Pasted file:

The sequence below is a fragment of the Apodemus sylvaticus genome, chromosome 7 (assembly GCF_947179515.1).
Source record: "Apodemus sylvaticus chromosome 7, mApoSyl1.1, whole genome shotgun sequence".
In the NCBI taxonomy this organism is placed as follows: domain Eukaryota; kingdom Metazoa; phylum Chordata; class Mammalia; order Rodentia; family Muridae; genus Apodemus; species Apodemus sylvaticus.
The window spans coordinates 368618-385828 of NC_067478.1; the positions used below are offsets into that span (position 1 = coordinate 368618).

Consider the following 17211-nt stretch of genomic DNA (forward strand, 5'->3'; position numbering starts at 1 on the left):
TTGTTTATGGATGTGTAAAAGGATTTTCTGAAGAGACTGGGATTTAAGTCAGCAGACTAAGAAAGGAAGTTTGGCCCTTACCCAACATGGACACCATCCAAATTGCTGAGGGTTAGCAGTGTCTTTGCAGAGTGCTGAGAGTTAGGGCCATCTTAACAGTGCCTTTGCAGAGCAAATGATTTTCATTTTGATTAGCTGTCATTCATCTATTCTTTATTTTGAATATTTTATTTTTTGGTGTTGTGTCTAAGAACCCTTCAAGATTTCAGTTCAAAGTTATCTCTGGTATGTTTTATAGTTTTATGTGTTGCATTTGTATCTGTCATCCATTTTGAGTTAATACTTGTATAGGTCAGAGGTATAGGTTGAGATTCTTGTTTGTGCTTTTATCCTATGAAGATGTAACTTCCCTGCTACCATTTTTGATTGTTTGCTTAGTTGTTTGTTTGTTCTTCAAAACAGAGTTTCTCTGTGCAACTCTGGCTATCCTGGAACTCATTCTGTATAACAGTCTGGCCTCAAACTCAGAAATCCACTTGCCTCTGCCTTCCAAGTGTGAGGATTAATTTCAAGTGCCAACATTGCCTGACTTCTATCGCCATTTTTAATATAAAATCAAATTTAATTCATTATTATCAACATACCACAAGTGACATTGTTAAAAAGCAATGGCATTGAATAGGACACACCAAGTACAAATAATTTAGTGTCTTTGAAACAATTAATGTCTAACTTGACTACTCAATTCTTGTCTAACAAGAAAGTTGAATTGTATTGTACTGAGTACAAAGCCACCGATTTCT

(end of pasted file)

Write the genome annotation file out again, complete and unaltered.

The sequence below is a fragment of the Apodemus sylvaticus genome, chromosome 7 (assembly GCF_947179515.1).
Source record: "Apodemus sylvaticus chromosome 7, mApoSyl1.1, whole genome shotgun sequence".
In the NCBI taxonomy this organism is placed as follows: domain Eukaryota; kingdom Metazoa; phylum Chordata; class Mammalia; order Rodentia; family Muridae; genus Apodemus; species Apodemus sylvaticus.
The window spans coordinates 368618-385828 of NC_067478.1; the positions used below are offsets into that span (position 1 = coordinate 368618).

Consider the following 17211-nt stretch of genomic DNA (forward strand, 5'->3'; position numbering starts at 1 on the left):
TTGTTTATGGATGTGTAAAAGGATTTTCTGAAGAGACTGGGATTTAAGTCAGCAGACTAAGAAAGGAAGTTTGGCCCTTACCCAACATGGACACCATCCAAATTGCTGAGGGTTAGCAGTGTCTTTGCAGAGTGCTGAGAGTTAGGGCCATCTTAACAGTGCCTTTGCAGAGCAAATGATTTTCATTTTGATTAGCTGTCATTCATCTATTCTTTATTTTGAATATTTTATTTTTTGGTGTTGTGTCTAAGAACCCTTCAAGATTTCAGTTCAAAGTTATCTCTGGTATGTTTTATAGTTTTATGTGTTGCATTTGTATCTGTCATCCATTTTGAGTTAATACTTGTATAGGTCAGAGGTATAGGTTGAGATTCTTGTTTGTGCTTTTATCCTATGAAGATGTAACTTCCCTGCTACCATTTTTGATTGTTTGCTTAGTTGTTTGTTTGTTCTTCAAAACAGAGTTTCTCTGTGCAACTCTGGCTATCCTGGAACTCATTCTGTATAACAGTCTGGCCTCAAACTCAGAAATCCACTTGCCTCTGCCTTCCAAGTGTGAGGATTAATTTCAAGTGCCAACATTGCCTGACTTCTATCGCCATTTTTAATATAAAATCAAATTTAATTCATTATTATCAACATACCACAAGTGACATTGTTAAAAAGCAATGGCATTGAATAGGACACACCAAGTACAAATAATTTAGTGTCTTTGAAACAATTAATGTCTAACTTGACTACTCAATTCTTGTCTAACAAGAAAGTTGAATTGTATTGTACTGAGTACAAAGCCACCGATTTCT